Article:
Since the early part of the Summer (did we actually have a Summer this year?) I’ve been using the MTB set up from Ay Up. After considering a raft of options and the mind-boggling reviews that can go with this particular area of biking paraphernalia, I settled for the Ay Ups because in my mind they ultimately provided an excellent balance of value for money and illumination on the trails.
Ay Up! Lighting are an Australian company and have been around for a couple of years now. In fact, and as the name suggests, their owner and designer hails from the Ribble Valley in Lancashire. The mantra at Ay Up seems to be to make no nonsense lights that are bomb proof, burn bright (with long burn times to boot) and don’t cost the earth. They also have a UK distributor and website making the ordering process a truly simple affair.
As far as product line goes it’s a pretty simple approach (why complicate things!). In fact each package is only really differentiated by the amount of light units you want and the subsequent batteries needed to power them. Ay Up currently produce three kits – a single twin light unit ‘Roadie kit’ for the commuter or for those wanting an auxiliary lamp to complement an existing setup; the ‘MTB kit’ which includes two twin light units with bar and helmet mounting and 12 hours of battery life; and an ‘Enduro Kit’ which is effectively the same as the MTB kit but with 24 hours of battery power.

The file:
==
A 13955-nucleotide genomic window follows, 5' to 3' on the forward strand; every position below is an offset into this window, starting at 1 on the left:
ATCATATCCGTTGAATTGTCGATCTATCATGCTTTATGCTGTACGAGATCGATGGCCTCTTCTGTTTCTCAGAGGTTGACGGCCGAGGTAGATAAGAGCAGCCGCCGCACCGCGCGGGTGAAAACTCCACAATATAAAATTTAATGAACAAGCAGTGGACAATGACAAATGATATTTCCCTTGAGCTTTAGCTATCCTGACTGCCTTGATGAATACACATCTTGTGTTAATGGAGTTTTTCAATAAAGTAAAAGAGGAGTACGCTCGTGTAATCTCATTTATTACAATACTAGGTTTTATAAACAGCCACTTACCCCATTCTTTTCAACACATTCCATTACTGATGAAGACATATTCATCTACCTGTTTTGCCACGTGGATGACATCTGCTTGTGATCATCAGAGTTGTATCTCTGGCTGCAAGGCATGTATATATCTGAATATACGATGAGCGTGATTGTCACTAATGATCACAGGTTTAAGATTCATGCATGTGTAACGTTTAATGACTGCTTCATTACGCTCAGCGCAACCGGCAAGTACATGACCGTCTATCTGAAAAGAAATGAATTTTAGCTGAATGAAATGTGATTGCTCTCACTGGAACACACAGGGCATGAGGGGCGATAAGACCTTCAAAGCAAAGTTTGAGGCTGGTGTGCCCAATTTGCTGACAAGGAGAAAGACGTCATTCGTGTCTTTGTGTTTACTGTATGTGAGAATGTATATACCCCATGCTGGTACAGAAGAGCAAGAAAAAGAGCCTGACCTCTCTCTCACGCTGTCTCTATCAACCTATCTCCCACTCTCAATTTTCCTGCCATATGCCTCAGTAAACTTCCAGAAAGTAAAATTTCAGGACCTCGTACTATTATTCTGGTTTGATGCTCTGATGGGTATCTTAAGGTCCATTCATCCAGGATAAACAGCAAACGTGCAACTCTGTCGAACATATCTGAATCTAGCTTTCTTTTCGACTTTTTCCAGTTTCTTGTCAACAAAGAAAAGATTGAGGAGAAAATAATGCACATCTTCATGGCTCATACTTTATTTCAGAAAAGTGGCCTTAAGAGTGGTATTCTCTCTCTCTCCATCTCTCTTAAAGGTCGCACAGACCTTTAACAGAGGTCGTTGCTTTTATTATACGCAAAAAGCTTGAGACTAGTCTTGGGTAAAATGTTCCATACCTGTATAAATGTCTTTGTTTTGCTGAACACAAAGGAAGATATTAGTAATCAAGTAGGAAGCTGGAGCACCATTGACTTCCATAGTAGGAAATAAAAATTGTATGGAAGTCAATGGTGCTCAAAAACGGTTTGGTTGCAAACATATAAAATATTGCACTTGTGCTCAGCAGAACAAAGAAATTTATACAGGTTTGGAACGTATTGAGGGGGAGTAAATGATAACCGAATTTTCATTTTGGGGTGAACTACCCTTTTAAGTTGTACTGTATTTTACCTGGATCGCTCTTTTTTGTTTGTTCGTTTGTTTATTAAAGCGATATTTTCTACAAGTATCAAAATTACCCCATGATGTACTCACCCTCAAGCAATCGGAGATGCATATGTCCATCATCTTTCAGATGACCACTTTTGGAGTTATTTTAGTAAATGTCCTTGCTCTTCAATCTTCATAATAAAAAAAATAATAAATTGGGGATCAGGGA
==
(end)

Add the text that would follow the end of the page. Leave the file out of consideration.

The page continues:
The first thing that strikes you about the MTB package is that at face value you get a lot of bang for your buck. Two twin CREE XRE-Q5 LED units that produce a stated 320 lumens each, 2 x 3 hour battery packs and a 1 x 6 hour battery pack. Accessories also include a mains charger, car charger adapter, two bar mounts, helmet mount, spacers, bar fixings, zip ties, spare light fixings and a multitude of neoprene straps and cases to offer protection for your kit when it’s on and off the bike. In fact the whole kit wraps nicely into a large neoprene bag when not in use. The only downside is I have yet to work out exactly how it all goes back together when not in use.
When you consider that all of this will cost you a snip under £250, it puts Ay Up firmly in the mix for those considering a competent off road lighting system.
The twin LED housings are light and small (in fact a lot smaller than I was expecting) and rotate independently of each other around 270 degrees. These come in a variety of colours to suit all tastes and both genders. They are also waterproof to around one metre which should mean they cope with any unexpected offs into the Mole! On the bar, the mount straddles the stem cap and is zip-tied into place. A little ugly and basic by some standards, but I’ve had no real issues with it. Either size of battery is mounted under the stem and held firmly in place by a neoprene strap.